Thousands of supporters ran 2.23 miles on Friday to honor 25-year-old Ahmaud Arbery's memory after he was shot and killed by a Georgia family in February. A Florida man who participated in the run over the weekend saw it as an opportunity to send a message to those criminalizing the late Arbery.
According to the Business Insider, 34-year-old Richard Demsick decided to carry a television with him on the #IRunWithMaud jog to illustrate how his whiteness could be used to insulate him from life-threatening scenarios Arbery and other Black men have experienced in this country.
As Blavity previously reported, Arbery's high school football coach urged people to come together in honor of the late former athlete by completing a 2.23-mile run, a number symbolizing the date on which he was killed, and post it to social media channels with the hashtag #IRunWithMaud.
“I just started crying when I just saw this poor young man running – as I have thousands of times in my life – get shot down,” Demsick told Business Insider.
He added that he realized he had a certain privilege just by participating in the memorial jog.
“Maybe I should run with a TV to show that being a suspicious character isn’t enough that someone should be shot down. Being a white person, that’s just not going to happen to me," he said of his thoughts prior to his run.
Demsick posted videos of himself wielding a TV while jogging to social media and said he has received an influx of love for making his run personal and symbolic.
"Alright, I figured it out. I've got my hat on backward, I'm shirtless like I'm on some episode of 'Cops,' I'm running with a TV," he said in a video. "Someone's going to stop me now, for sure. Because, if not, what was the problem with Ahmaud?"
I don’t have the answers but I think we need to be aware that not every one experiences this freedom, we need to demand that this becomes a Human Privilege. This is dedicated to the black mothers, especially Ahmaud Arberys #MothersDay
— Richard Demsick (@r_danieldemsick) May 10, 2020
Upworthy reports that Demsick grew up in Detroit, where he cultivated a passion for social justice. He danced in his youth and attended competitions where most of his friends and competitors were Black. Through these exchanges, Demsick was first introduced to the issues pervading the Black community.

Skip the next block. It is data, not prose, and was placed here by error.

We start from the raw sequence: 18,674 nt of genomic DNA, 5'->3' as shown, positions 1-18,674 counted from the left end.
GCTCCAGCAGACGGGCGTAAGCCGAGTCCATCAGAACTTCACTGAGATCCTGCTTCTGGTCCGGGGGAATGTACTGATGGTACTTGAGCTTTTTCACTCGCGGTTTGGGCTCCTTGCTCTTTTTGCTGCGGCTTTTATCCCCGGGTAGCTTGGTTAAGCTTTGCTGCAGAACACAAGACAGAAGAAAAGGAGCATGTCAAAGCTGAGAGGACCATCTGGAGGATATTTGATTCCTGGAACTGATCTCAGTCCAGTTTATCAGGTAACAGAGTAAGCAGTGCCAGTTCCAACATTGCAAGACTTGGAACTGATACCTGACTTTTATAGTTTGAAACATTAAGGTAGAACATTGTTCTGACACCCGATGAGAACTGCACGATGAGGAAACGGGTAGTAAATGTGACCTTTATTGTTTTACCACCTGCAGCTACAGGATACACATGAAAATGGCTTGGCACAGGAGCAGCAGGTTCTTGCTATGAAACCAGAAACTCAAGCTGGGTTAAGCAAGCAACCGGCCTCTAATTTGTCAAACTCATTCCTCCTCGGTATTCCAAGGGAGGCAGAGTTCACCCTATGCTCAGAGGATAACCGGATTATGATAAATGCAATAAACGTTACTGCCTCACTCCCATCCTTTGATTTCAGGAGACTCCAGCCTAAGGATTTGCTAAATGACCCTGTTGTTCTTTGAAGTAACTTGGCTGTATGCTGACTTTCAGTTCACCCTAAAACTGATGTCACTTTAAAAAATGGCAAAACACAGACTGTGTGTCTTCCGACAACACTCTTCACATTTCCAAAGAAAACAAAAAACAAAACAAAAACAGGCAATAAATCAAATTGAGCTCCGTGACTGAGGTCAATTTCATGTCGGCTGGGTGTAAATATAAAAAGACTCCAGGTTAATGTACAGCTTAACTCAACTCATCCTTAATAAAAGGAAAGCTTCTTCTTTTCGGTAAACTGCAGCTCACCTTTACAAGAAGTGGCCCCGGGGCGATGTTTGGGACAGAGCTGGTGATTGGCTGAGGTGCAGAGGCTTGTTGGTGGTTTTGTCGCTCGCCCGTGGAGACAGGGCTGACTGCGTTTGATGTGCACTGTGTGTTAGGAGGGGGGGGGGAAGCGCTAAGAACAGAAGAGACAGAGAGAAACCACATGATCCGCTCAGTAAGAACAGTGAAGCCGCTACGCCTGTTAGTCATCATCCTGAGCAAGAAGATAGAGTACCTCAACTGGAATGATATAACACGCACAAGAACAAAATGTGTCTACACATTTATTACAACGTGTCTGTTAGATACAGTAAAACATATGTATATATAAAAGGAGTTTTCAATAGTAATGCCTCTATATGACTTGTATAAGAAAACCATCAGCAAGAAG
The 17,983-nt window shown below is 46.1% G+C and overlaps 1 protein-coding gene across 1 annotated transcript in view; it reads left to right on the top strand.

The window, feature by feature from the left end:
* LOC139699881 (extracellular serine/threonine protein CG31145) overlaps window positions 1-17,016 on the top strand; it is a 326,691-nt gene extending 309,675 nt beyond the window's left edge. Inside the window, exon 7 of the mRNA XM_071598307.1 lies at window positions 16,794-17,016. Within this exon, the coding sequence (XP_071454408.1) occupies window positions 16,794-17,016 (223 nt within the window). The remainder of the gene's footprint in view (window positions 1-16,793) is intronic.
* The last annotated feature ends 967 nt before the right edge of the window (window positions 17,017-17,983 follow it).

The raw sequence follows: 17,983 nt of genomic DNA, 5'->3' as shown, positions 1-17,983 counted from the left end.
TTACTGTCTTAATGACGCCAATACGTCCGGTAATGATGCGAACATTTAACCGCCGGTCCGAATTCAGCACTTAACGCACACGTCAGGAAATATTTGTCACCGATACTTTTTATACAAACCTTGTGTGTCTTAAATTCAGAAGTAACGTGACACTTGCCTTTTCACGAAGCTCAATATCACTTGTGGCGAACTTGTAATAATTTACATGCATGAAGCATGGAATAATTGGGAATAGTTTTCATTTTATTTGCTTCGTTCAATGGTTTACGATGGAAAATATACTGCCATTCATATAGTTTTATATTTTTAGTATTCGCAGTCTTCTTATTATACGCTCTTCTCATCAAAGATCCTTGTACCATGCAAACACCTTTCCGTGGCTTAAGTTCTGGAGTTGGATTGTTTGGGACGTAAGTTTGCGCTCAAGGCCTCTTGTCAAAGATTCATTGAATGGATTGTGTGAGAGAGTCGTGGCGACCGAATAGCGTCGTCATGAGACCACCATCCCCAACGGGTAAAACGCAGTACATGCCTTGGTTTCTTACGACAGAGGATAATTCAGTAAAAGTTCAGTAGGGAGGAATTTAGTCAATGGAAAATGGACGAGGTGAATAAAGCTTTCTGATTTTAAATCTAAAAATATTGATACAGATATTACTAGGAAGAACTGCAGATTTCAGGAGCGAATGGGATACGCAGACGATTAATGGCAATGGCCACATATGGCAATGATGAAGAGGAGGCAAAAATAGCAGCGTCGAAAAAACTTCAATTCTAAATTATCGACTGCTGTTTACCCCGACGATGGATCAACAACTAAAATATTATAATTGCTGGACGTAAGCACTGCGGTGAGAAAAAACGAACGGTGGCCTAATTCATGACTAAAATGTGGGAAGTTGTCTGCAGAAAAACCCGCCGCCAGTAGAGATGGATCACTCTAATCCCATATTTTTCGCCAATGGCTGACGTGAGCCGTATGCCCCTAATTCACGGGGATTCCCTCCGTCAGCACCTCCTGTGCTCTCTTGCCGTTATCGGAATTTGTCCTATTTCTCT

"People have been incredibly kind, undeservedly kind," Demsick told Upworthy in response to his video. "There are people who are daily working trying to correct the injustice. I just made a video."
He made a subsequent video on Mother's Day and asked his mother if she'd be worried about his safety if he went through with his demonstration.
“Hey mom, when I told you that I was gonna run through a neighborhood carrying a TV, did you worry for my safety?” he asked.
"No," she replied.
“Did you think someone would call the police?” Demsick added.
“No, of course not,” the mother responded.
"Huh, I wonder why that is?" he asked.
Dedicated to all black mothers especially Ahmaud Arberys’ we can not understand your pain but we will not forget your story. Prayin ##blacklivesmatter
Demsick said one of the most influential things his parents taught him growing up was to actively listen to people who come from different backgrounds and have separate experiences.
He explained that he chose to participate in the jog — with a TV in hand— to show white people casting aspersions on Arbery that they just don’t get it.
“If you’re a white person trying to put yourself in Black people’s shoes, you’re just a white person in a Black person’s shoes,” he said.
The Florida resident was also once a pastor at what he tabbed a “primarily upper-class conservative church” in the state. He has since started focusing on an outreach program for individuals experiencing homelessness, per Upworthy.